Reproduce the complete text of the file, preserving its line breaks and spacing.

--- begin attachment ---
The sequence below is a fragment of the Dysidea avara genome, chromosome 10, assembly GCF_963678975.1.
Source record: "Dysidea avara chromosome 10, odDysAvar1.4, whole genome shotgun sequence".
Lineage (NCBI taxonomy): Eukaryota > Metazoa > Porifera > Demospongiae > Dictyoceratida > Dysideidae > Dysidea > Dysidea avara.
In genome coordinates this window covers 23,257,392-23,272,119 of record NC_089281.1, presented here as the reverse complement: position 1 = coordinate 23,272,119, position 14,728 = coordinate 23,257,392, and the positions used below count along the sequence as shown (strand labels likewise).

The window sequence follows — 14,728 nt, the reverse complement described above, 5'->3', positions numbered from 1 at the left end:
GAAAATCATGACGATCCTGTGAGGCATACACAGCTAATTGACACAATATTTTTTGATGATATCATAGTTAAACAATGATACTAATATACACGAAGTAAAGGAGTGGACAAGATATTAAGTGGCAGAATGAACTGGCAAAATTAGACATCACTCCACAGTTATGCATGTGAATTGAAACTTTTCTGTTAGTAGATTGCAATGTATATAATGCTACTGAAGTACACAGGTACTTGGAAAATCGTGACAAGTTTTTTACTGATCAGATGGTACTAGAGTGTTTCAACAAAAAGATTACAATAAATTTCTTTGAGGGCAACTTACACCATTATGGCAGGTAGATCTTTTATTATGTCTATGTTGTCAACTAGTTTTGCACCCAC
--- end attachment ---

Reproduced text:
The sequence below is a fragment of the Dysidea avara genome, chromosome 10, assembly GCF_963678975.1.
Source record: "Dysidea avara chromosome 10, odDysAvar1.4, whole genome shotgun sequence".
Lineage (NCBI taxonomy): Eukaryota > Metazoa > Porifera > Demospongiae > Dictyoceratida > Dysideidae > Dysidea > Dysidea avara.
In genome coordinates this window covers 23,257,392-23,272,119 of record NC_089281.1, presented here as the reverse complement: position 1 = coordinate 23,272,119, position 14,728 = coordinate 23,257,392, and the positions used below count along the sequence as shown (strand labels likewise).

The window sequence follows — 14,728 nt, the reverse complement described above, 5'->3', positions numbered from 1 at the left end:
GAAAATCATGACGATCCTGTGAGGCATACACAGCTAATTGACACAATATTTTTTGATGATATCATAGTTAAACAATGATACTAATATACACGAAGTAAAGGAGTGGACAAGATATTAAGTGGCAGAATGAACTGGCAAAATTAGACATCACTCCACAGTTATGCATGTGAATTGAAACTTTTCTGTTAGTAGATTGCAATGTATATAATGCTACTGAAGTACACAGGTACTTGGAAAATCGTGACAAGTTTTTTACTGATCAGATGGTACTAGAGTGTTTCAACAAAAAGATTACAATAAATTTCTTTGAGGGCAACTTACACCATTATGGCAGGTAGATCTTTTATTATGTCTATGTTGTCAACTAGTTTTGCACCCAC